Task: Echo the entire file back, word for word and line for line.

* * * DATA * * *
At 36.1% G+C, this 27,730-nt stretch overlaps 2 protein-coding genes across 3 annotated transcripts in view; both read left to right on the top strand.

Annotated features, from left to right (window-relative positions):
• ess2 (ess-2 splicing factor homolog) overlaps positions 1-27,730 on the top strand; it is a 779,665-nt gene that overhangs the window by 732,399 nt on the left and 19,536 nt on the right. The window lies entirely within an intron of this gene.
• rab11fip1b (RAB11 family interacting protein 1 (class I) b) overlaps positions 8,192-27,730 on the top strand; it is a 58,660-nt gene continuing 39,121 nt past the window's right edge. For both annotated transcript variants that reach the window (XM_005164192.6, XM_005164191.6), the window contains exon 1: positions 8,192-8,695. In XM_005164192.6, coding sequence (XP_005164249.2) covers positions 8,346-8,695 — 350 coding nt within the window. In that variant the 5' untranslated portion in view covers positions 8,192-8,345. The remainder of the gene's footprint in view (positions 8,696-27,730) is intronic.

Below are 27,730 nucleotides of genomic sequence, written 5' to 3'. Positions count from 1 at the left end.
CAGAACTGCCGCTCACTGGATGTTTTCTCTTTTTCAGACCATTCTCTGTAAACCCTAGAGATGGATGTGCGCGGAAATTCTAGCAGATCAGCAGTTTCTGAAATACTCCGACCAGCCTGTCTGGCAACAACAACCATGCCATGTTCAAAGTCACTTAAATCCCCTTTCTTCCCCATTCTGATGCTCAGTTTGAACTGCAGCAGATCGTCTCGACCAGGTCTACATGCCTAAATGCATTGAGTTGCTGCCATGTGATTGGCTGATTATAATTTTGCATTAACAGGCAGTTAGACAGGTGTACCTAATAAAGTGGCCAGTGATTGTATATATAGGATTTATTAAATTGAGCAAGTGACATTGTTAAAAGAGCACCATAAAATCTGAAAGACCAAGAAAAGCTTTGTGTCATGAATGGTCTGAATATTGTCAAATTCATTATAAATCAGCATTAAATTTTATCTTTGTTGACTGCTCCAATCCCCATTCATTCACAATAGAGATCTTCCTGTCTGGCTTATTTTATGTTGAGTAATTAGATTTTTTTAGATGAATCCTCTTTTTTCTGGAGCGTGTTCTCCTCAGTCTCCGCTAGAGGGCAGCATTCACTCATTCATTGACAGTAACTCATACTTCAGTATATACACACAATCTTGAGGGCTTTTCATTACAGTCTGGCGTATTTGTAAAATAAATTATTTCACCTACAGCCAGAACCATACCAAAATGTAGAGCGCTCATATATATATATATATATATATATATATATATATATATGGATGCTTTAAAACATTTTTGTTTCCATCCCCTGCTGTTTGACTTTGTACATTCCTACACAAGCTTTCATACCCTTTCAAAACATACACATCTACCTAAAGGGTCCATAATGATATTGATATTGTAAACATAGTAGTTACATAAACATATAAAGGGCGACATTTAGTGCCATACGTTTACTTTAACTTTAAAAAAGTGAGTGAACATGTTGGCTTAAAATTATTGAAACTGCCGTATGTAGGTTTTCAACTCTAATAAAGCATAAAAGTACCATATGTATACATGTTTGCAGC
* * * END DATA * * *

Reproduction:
At 36.1% G+C, this 27,730-nt stretch overlaps 2 protein-coding genes across 3 annotated transcripts in view; both read left to right on the top strand.

Annotated features, from left to right (window-relative positions):
• ess2 (ess-2 splicing factor homolog) overlaps positions 1-27,730 on the top strand; it is a 779,665-nt gene that overhangs the window by 732,399 nt on the left and 19,536 nt on the right. The window lies entirely within an intron of this gene.
• rab11fip1b (RAB11 family interacting protein 1 (class I) b) overlaps positions 8,192-27,730 on the top strand; it is a 58,660-nt gene continuing 39,121 nt past the window's right edge. For both annotated transcript variants that reach the window (XM_005164192.6, XM_005164191.6), the window contains exon 1: positions 8,192-8,695. In XM_005164192.6, coding sequence (XP_005164249.2) covers positions 8,346-8,695 — 350 coding nt within the window. In that variant the 5' untranslated portion in view covers positions 8,192-8,345. The remainder of the gene's footprint in view (positions 8,696-27,730) is intronic.

Below are 27,730 nucleotides of genomic sequence, written 5' to 3'. Positions count from 1 at the left end.
CAGAACTGCCGCTCACTGGATGTTTTCTCTTTTTCAGACCATTCTCTGTAAACCCTAGAGATGGATGTGCGCGGAAATTCTAGCAGATCAGCAGTTTCTGAAATACTCCGACCAGCCTGTCTGGCAACAACAACCATGCCATGTTCAAAGTCACTTAAATCCCCTTTCTTCCCCATTCTGATGCTCAGTTTGAACTGCAGCAGATCGTCTCGACCAGGTCTACATGCCTAAATGCATTGAGTTGCTGCCATGTGATTGGCTGATTATAATTTTGCATTAACAGGCAGTTAGACAGGTGTACCTAATAAAGTGGCCAGTGATTGTATATATAGGATTTATTAAATTGAGCAAGTGACATTGTTAAAAGAGCACCATAAAATCTGAAAGACCAAGAAAAGCTTTGTGTCATGAATGGTCTGAATATTGTCAAATTCATTATAAATCAGCATTAAATTTTATCTTTGTTGACTGCTCCAATCCCCATTCATTCACAATAGAGATCTTCCTGTCTGGCTTATTTTATGTTGAGTAATTAGATTTTTTTAGATGAATCCTCTTTTTTCTGGAGCGTGTTCTCCTCAGTCTCCGCTAGAGGGCAGCATTCACTCATTCATTGACAGTAACTCATACTTCAGTATATACACACAATCTTGAGGGCTTTTCATTACAGTCTGGCGTATTTGTAAAATAAATTATTTCACCTACAGCCAGAACCATACCAAAATGTAGAGCGCTCATATATATATATATATATATATATATATATATATATATGGATGCTTTAAAACATTTTTGTTTCCATCCCCTGCTGTTTGACTTTGTACATTCCTACACAAGCTTTCATACCCTTTCAAAACATACACATCTACCTAAAGGGTCCATAATGATATTGATATTGTAAACATAGTAGTTACATAAACATATAAAGGGCGACATTTAGTGCCATACGTTTACTTTAACTTTAAAAAAGTGAGTGAACATGTTGGCTTAAAATTATTGAAACTGCCGTATGTAGGTTTTCAACTCTAATAAAGCATAAAAGTACCATATGTATACATGTTTGCAGC